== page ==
I heard the commentators mention that no one in the Peloton likes Voeckler. Maybe it's because he is unpredictable and doesn't follow the script, i.e Peloton hunts down break-away
but as a viewer he's superb to watch. Another comment was that he is not a strong sprinter, maybe so, but lord of mercy he can climb. More on surviving the stages with alpine climbs here Tonight another gnarly old day in the tour looms ominously ahead:
Best borrowed projector story I've heard for a while is this one:
The Tour de France is on at a beautiful time here in Korea. Not a beautiful time of the year i.e. rainy season, but time of the day. Starts after dinner and finishes just after midnight. You can usually therefore catch quite a bit of each stage. It is horribly humid for a while and the rain can be torrential.
To avoid the weather, and still get a work out my office-mate took his bike into the office ( to benefit from the air conditioning), and set it up on one of those trainers that you can ride your real bike on. He borrowed the projector from the audio and video unit and projected the previous night's stage from Le Tour onto the wall while he rode along with the peloton.
Voeckler has vowed to fight to retain his overall lead.
"It was a wet and stressful day, but one more day in the yellow jersey is great," he said.
"To be honest I expect to lose it tomorrow but it doesn't mean I'm not going to fight to keep it."
His Europcar team director Jean-Rene Bernaudeau was not so defeatist.
"Thomas will never admit it but I think he can keep it unless the favourites attack as early as the first climb," he said.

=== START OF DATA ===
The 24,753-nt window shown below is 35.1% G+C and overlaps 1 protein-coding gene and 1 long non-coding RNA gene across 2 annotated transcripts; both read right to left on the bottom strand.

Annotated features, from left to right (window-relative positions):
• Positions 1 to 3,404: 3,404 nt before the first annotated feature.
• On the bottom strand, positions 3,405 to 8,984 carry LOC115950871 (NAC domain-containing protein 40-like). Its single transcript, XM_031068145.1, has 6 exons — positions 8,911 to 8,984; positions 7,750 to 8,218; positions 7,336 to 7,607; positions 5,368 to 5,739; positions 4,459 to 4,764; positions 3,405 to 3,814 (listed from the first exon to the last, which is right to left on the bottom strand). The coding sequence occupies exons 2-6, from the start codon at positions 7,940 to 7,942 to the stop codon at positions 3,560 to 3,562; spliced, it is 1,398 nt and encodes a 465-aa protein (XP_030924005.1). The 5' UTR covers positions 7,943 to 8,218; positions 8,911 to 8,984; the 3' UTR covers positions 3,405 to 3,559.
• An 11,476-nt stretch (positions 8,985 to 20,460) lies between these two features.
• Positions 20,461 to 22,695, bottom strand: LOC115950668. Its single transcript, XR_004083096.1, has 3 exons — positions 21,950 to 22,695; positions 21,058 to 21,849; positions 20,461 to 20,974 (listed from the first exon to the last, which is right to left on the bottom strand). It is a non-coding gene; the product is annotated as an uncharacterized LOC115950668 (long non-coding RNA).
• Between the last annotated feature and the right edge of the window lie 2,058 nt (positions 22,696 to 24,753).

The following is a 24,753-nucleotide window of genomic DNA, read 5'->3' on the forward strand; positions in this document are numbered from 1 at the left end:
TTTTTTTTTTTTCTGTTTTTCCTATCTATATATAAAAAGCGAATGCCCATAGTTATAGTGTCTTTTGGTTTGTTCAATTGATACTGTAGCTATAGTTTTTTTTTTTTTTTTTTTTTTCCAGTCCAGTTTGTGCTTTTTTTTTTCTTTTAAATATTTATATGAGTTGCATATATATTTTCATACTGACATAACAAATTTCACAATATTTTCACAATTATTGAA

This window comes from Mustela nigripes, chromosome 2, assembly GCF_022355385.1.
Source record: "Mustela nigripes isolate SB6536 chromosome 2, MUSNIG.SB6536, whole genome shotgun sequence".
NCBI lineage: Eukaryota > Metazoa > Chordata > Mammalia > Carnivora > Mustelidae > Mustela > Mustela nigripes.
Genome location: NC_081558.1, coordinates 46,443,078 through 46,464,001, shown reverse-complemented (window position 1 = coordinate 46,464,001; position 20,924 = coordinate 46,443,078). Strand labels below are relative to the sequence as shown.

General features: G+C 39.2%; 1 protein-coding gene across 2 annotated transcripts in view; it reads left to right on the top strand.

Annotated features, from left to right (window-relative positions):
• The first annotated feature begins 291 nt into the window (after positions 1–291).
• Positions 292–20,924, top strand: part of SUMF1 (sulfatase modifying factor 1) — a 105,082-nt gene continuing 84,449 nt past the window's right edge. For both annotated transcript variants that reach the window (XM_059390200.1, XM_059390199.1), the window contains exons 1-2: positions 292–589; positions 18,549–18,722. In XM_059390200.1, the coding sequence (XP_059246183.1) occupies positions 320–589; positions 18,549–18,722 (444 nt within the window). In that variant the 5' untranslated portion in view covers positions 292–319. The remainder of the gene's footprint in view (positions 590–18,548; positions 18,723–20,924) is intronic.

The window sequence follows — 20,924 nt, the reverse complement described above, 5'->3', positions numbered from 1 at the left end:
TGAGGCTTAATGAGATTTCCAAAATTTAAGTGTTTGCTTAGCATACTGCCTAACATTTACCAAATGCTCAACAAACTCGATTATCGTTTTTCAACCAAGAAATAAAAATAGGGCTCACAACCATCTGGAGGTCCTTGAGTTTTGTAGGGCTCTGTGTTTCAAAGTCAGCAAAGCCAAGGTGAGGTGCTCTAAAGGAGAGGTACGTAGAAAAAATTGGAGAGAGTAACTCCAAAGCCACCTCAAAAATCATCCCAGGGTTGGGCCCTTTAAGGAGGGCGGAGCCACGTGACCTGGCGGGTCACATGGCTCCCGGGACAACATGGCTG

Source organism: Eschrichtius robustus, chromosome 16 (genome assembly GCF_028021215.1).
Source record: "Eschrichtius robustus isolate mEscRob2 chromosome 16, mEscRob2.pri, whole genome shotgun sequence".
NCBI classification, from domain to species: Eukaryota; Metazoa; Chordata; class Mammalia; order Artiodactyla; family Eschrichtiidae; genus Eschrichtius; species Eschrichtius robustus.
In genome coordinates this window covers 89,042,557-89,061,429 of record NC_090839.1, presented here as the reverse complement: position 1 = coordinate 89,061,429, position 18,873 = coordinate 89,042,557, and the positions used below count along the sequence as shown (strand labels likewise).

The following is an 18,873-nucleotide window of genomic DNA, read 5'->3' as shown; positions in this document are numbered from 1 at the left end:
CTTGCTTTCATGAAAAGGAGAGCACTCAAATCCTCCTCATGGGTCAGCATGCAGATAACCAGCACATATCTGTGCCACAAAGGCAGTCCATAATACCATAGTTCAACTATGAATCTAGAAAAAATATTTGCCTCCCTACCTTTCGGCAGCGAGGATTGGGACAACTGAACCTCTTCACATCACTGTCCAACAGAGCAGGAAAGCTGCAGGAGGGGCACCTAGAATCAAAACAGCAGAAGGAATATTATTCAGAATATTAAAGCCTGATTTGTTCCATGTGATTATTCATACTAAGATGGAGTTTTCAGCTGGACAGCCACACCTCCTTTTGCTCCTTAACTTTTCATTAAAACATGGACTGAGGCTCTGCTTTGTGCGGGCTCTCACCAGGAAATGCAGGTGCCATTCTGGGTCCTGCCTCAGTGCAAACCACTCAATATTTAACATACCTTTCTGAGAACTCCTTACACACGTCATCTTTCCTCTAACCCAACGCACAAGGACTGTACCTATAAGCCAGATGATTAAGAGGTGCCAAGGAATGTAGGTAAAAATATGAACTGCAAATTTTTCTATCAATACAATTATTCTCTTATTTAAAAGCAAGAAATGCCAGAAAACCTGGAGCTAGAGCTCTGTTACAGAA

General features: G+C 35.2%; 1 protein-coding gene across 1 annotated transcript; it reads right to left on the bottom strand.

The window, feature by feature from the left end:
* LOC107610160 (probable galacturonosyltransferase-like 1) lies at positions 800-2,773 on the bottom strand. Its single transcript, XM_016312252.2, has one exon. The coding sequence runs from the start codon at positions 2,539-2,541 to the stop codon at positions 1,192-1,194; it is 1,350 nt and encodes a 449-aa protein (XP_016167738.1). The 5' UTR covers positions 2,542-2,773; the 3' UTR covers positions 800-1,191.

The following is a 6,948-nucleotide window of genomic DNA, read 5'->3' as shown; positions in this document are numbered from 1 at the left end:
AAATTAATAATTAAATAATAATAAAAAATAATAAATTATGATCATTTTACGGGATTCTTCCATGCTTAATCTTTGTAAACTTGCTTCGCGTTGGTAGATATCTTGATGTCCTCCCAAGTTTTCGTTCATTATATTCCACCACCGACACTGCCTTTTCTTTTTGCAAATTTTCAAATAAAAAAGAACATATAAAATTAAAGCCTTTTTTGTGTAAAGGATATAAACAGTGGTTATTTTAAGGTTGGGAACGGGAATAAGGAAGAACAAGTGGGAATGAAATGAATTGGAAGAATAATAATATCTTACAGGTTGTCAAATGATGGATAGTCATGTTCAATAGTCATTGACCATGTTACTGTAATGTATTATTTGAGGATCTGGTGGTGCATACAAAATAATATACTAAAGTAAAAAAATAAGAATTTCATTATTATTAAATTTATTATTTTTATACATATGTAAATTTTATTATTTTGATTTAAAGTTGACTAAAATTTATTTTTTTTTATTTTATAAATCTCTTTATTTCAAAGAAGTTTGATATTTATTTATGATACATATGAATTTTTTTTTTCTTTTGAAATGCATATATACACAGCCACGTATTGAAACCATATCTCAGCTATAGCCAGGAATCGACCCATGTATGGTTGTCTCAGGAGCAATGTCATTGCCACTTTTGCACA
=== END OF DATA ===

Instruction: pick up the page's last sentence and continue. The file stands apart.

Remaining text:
"If they wait for the last climb, I don't see Thomas losing 2:30 on it."
Text pinched from the ABC
Photo from Zimbio.com
As is clear from the profile above of the 211Km stage, this might be the real start of this year's tour. The climbers and the contenders in the overall race may take the opportunity to raise their game and try to cut back Voeckler's lead in the general classification. It should be a fantastic stage.
Sunday's stage also looks promising:
Rode the Kamo river path in Kyoto many times from east of the imperial palace in the north down to near a bridge connecting to JR Kyoto station in the south. We found the east side of the river to have the smoother cycling path as the west side becomes cobbled and then runs out somewhere adjacent to Shijo-Dori or perhaps even before. Though sometimes unpaved and a little bumpy, the single gear commuting bikes we borrowed from our Ryokan handled the surface fine. Heading south at dusk.
Japanese pedestrians and most vehicles (apart from buses) were very aware and tolerant of bicycles. In Kyoto cyclists tended to confidently share the foot-path with pedestrians, though young cyclists tended to hit the road briefly to avoid pedestrians or other cyclists in times of congestion.